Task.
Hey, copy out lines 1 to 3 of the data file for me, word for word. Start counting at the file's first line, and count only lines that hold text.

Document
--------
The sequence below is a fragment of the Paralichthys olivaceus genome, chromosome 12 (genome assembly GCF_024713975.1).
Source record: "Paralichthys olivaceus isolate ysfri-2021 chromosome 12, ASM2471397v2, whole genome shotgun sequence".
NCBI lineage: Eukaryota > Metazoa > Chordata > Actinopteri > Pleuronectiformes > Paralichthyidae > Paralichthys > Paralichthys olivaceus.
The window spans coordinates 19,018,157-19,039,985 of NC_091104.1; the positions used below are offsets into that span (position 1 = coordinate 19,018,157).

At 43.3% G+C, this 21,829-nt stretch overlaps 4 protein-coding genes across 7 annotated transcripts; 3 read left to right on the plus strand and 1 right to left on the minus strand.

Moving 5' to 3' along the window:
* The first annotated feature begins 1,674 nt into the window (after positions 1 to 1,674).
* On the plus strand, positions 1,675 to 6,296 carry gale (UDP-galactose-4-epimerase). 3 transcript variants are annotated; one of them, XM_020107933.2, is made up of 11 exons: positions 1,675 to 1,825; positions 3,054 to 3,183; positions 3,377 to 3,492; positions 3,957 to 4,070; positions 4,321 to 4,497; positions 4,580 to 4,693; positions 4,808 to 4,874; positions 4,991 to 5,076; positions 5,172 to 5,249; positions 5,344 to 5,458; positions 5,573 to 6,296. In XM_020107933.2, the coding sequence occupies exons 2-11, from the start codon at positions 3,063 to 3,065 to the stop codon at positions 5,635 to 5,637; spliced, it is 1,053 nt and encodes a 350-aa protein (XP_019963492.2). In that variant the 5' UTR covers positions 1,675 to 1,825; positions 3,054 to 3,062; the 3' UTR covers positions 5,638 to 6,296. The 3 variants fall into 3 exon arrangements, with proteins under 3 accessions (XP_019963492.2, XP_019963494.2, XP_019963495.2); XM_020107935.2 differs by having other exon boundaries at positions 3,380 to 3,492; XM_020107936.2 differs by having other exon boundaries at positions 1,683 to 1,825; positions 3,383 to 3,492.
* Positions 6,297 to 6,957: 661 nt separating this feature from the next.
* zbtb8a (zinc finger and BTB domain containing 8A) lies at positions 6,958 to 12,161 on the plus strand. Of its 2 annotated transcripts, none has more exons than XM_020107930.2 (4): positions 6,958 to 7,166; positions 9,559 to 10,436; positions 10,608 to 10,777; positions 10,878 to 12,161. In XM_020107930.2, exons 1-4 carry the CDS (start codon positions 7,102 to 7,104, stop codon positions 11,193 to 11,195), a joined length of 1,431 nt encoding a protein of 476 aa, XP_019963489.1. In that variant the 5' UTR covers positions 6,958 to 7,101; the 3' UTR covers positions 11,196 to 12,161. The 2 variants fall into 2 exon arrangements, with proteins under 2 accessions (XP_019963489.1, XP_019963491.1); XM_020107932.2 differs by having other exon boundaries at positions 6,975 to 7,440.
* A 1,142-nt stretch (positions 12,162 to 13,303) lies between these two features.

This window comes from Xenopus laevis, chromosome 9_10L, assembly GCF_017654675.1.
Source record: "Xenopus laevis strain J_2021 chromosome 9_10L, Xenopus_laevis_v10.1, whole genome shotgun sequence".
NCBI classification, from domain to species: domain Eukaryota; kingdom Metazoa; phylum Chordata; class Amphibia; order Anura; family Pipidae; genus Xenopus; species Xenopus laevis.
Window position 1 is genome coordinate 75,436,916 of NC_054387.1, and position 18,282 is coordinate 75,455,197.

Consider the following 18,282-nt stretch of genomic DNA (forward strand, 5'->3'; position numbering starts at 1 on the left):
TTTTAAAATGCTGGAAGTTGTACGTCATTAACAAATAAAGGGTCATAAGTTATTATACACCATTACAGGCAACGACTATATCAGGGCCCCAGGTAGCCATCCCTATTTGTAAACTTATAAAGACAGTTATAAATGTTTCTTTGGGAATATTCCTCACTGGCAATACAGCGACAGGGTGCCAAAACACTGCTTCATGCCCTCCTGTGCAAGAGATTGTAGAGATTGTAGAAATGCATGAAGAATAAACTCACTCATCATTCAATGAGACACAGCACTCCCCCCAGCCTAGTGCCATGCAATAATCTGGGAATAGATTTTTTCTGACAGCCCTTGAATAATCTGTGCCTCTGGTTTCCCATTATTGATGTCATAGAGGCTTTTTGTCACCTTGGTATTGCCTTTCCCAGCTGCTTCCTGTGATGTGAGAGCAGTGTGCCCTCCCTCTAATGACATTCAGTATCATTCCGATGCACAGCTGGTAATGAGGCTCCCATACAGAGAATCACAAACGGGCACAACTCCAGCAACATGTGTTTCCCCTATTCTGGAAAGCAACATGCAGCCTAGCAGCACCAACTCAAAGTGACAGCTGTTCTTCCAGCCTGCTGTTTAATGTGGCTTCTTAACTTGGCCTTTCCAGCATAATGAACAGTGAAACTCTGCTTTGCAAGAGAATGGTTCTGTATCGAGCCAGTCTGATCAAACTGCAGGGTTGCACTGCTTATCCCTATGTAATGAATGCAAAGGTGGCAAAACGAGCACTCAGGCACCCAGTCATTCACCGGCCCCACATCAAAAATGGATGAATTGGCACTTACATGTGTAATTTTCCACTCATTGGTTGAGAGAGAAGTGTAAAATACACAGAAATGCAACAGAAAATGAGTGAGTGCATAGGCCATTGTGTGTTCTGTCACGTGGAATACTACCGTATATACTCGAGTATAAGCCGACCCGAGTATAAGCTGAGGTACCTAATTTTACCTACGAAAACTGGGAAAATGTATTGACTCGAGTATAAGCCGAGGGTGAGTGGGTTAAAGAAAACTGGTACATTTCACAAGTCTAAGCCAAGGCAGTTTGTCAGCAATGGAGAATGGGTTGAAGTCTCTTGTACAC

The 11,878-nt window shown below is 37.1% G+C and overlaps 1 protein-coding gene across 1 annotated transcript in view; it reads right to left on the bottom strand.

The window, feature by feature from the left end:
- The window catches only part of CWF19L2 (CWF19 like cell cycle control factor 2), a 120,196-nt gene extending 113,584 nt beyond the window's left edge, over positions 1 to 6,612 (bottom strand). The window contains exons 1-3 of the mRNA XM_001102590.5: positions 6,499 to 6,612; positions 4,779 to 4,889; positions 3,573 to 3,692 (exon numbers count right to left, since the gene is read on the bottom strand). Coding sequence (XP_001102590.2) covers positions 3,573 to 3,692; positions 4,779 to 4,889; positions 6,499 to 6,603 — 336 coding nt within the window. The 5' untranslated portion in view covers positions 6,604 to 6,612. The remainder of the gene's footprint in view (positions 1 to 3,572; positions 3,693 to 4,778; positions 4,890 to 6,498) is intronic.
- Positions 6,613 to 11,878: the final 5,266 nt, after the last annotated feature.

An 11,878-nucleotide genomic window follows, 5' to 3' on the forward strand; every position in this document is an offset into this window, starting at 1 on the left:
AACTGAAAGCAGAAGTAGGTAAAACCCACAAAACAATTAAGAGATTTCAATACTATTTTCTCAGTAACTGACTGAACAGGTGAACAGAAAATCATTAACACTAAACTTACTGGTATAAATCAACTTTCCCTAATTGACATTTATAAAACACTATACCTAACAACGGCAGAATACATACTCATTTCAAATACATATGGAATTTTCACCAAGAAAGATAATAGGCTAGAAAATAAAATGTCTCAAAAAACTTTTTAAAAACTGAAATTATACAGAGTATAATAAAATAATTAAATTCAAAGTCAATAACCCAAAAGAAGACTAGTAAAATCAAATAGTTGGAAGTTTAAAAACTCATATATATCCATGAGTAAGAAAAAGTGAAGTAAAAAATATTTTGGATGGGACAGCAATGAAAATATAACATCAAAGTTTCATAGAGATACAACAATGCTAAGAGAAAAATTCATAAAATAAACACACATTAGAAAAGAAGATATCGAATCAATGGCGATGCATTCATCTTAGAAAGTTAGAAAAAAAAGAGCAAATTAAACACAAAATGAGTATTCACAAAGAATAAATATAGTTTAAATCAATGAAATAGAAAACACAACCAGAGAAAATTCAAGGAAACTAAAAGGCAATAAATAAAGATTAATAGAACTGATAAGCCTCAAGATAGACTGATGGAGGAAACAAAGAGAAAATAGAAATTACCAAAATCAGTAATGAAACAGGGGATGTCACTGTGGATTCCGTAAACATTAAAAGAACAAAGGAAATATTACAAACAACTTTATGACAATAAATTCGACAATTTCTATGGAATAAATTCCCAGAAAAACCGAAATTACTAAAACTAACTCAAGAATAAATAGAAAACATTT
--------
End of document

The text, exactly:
The sequence below is a fragment of the Paralichthys olivaceus genome, chromosome 12 (genome assembly GCF_024713975.1).
Source record: "Paralichthys olivaceus isolate ysfri-2021 chromosome 12, ASM2471397v2, whole genome shotgun sequence".
NCBI lineage: Eukaryota > Metazoa > Chordata > Actinopteri > Pleuronectiformes > Paralichthyidae > Paralichthys > Paralichthys olivaceus.